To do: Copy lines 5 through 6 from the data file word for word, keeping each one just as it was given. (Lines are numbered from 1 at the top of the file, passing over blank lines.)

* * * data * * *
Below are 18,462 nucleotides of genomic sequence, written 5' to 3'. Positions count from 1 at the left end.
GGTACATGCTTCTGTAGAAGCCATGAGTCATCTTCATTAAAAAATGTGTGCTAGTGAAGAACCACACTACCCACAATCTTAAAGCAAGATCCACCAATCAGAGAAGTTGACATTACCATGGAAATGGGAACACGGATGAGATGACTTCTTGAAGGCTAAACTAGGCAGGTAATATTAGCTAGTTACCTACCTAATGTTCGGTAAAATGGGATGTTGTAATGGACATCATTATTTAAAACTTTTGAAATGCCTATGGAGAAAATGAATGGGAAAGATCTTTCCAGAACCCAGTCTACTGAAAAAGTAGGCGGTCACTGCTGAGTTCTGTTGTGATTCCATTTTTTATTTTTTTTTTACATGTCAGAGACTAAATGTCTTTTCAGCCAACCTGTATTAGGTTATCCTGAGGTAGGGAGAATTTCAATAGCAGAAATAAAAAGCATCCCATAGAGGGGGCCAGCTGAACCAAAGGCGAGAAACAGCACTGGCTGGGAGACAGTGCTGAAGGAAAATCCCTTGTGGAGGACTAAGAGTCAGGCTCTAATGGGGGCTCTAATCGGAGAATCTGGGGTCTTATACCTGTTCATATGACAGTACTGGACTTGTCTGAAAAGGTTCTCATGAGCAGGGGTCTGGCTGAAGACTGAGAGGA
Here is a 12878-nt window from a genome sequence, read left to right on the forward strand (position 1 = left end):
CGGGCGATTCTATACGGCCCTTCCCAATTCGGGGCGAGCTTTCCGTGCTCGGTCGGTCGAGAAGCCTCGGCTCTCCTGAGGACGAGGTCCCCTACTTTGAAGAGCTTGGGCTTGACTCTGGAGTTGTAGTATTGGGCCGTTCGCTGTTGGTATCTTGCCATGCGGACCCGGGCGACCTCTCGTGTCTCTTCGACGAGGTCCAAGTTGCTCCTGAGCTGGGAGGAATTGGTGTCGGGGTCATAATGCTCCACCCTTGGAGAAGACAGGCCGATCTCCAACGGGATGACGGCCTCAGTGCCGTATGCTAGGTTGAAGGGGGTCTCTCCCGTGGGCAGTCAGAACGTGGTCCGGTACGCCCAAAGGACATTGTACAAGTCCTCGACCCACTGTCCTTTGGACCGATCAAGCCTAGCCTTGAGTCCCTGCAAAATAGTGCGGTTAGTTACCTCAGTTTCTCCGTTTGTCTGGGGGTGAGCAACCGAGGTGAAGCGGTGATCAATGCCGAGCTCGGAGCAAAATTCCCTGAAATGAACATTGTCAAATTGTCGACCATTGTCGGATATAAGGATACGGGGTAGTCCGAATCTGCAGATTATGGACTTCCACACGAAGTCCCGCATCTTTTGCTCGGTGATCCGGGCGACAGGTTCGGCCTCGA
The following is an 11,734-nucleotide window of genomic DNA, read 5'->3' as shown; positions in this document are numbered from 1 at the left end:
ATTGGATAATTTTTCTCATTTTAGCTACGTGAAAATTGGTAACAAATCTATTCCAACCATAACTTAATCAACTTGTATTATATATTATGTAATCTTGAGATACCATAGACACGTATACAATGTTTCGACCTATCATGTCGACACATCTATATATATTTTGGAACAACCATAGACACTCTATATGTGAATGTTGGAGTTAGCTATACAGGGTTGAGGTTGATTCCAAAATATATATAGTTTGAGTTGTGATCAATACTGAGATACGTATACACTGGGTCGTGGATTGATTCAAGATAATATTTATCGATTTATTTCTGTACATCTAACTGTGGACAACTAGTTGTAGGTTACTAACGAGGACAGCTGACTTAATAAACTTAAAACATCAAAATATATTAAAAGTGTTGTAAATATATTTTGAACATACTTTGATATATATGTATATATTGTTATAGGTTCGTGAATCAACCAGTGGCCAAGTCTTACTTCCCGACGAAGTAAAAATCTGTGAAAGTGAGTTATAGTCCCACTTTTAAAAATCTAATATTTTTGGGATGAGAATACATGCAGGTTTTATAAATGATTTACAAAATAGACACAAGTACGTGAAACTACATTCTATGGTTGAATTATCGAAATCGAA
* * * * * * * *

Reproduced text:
The following is an 11,734-nucleotide window of genomic DNA, read 5'->3' as shown; positions in this document are numbered from 1 at the left end:
ATTGGATAATTTTTCTCATTTTAGCTACGTGAAAATTGGTAACAAATCTATTCCAACCATAACTTAATCAACTTGTATTATATATTATGTAATCTTGAGATACCATAGACACGTATACAATGTTTCGACCTATCATGTCGACACATCTATATATATTTTGGAACAACCATAGACACTCTATATGTGAATGTTGGAGTTAGCTATACAGGGTTGAGGTTGATTCCAAAATATATATAGTTTGAGTTGTGATCAATACTGAGATACGTATACACTGGGTCGTGGATTGATTCAAGATAATATTTATCGATTTATTTCTGTACATCTAACTGTGGACAACTAGTTGTAGGTTACTAACGAGGACAGCTGACTTAATAAACTTAAAACATCAAAATATATTAAAAGTGTTGTAAATATATTTTGAACATACTTTGATATATATGTATATATTGTTATAGGTTCGTGAATCAACCAGTGGCCAAGTCTTACTTCCCGACGAAGTAAAAATCTGTGAAAGTGAGTTATAGTCCCACTTTTAAAAATCTAATATTTTTGGGATGAGAATACATGCAGGTTTTATAAATGATTTACAAAATAGACACAAGTACGTGAAACTACATTCTATGGTTGAATTATCGAAATCGAA